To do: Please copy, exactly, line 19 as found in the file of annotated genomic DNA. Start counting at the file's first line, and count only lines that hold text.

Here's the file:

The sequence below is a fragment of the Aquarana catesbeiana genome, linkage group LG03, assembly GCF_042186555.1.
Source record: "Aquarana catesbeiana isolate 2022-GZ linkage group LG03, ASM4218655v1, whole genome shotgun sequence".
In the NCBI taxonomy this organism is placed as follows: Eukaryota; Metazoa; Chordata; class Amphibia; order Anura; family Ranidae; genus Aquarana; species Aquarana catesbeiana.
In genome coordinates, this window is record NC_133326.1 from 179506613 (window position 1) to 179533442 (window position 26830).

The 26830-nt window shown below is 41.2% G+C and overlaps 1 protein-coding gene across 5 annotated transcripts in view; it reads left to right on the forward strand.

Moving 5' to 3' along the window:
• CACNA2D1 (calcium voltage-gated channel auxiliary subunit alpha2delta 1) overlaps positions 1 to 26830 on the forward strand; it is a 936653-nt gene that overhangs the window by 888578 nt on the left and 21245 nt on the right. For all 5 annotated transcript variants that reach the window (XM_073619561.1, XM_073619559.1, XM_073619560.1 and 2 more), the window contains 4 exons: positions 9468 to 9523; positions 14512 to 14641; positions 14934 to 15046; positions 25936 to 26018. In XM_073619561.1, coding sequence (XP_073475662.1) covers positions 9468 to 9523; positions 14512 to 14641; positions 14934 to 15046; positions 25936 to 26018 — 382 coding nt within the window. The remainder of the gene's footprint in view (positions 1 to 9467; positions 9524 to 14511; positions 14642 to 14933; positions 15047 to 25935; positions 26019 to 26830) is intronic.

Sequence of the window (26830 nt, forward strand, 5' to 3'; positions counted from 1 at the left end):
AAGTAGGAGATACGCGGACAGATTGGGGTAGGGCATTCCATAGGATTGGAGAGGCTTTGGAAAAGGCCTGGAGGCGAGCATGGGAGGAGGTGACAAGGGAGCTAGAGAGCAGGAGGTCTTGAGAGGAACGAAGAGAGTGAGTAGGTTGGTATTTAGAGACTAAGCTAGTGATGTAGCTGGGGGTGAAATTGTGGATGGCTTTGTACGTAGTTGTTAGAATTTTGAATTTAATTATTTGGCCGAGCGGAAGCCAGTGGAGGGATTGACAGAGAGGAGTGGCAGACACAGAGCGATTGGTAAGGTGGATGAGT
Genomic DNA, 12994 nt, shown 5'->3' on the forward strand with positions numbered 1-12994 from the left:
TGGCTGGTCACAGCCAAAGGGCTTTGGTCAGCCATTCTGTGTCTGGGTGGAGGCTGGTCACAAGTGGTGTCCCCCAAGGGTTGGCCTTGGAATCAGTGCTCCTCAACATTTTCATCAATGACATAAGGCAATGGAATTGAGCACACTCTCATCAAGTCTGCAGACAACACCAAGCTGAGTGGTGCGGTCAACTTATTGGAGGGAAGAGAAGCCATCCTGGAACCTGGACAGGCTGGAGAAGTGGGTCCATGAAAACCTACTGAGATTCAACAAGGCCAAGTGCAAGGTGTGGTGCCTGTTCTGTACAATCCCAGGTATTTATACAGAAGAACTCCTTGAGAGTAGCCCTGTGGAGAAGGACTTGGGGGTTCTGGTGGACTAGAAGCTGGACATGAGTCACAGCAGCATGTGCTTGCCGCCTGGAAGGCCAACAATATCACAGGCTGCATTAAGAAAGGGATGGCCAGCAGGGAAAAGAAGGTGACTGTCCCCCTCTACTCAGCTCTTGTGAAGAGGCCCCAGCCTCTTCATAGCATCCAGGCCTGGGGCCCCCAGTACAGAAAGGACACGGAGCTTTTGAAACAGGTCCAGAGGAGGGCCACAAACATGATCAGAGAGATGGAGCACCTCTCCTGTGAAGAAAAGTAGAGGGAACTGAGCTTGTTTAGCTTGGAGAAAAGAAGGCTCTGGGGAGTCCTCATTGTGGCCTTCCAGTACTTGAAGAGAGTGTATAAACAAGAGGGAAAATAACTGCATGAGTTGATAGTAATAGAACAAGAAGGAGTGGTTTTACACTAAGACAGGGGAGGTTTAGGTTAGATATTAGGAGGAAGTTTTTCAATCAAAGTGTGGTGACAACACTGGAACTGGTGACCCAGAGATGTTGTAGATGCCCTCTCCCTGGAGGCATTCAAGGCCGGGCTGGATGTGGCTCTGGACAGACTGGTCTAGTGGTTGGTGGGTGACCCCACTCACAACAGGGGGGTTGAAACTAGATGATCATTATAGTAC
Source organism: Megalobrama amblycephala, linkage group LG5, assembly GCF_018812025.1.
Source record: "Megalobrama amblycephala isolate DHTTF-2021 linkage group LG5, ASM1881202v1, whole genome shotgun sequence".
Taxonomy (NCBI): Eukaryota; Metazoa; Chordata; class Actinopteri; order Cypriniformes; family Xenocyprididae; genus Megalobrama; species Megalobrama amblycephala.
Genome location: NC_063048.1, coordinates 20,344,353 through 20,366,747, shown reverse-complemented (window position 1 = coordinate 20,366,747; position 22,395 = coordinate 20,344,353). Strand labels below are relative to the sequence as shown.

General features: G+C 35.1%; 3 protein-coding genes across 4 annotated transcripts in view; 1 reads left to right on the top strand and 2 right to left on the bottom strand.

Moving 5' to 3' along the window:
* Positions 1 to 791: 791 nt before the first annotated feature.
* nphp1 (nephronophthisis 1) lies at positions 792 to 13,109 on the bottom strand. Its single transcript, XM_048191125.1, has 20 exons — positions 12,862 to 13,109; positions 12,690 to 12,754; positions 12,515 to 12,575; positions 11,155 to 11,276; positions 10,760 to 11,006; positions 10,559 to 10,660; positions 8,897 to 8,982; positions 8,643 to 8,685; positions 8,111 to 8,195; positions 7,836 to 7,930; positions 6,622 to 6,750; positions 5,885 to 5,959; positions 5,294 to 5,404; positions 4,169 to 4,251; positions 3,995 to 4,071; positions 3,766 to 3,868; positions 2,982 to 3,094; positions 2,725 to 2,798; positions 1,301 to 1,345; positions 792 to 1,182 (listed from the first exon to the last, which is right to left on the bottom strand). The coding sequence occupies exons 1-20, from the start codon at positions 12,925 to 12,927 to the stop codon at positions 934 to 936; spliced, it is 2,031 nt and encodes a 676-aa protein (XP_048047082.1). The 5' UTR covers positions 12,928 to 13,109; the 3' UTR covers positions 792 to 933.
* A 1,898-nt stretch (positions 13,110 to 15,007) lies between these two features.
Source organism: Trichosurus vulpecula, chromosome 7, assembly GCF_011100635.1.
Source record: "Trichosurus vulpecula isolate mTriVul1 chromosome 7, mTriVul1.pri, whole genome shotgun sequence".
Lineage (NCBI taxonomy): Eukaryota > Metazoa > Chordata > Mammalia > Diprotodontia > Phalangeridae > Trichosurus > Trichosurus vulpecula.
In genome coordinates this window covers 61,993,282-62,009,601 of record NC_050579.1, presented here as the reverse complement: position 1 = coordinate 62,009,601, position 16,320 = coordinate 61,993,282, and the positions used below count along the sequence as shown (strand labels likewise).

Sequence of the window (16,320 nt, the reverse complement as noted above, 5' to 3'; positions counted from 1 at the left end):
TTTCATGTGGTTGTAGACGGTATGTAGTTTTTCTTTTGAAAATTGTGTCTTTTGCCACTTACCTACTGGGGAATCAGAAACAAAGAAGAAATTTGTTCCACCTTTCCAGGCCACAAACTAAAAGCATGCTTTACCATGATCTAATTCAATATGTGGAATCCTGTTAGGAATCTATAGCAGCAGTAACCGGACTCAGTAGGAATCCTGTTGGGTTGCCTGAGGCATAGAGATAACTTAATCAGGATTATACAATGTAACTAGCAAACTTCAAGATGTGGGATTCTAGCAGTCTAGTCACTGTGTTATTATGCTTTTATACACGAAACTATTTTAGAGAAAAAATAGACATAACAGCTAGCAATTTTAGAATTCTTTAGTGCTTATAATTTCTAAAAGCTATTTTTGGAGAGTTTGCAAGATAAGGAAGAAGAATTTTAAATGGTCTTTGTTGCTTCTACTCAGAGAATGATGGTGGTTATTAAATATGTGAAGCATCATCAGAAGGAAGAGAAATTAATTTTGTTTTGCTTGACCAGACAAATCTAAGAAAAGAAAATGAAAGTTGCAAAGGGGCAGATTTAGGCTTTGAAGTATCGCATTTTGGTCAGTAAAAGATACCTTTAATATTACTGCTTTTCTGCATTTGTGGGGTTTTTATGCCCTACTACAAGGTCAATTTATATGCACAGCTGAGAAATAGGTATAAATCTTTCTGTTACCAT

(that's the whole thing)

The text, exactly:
* nphp1 (nephronophthisis 1) lies at positions 792 to 13,109 on the bottom strand. Its single transcript, XM_048191125.1, has 20 exons — positions 12,862 to 13,109; positions 12,690 to 12,754; positions 12,515 to 12,575; positions 11,155 to 11,276; positions 10,760 to 11,006; positions 10,559 to 10,660; positions 8,897 to 8,982; positions 8,643 to 8,685; positions 8,111 to 8,195; positions 7,836 to 7,930; positions 6,622 to 6,750; positions 5,885 to 5,959; positions 5,294 to 5,404; positions 4,169 to 4,251; positions 3,995 to 4,071; positions 3,766 to 3,868; positions 2,982 to 3,094; positions 2,725 to 2,798; positions 1,301 to 1,345; positions 792 to 1,182 (listed from the first exon to the last, which is right to left on the bottom strand). The coding sequence occupies exons 1-20, from the start codon at positions 12,925 to 12,927 to the stop codon at positions 934 to 936; spliced, it is 2,031 nt and encodes a 676-aa protein (XP_048047082.1). The 5' UTR covers positions 12,928 to 13,109; the 3' UTR covers positions 792 to 933.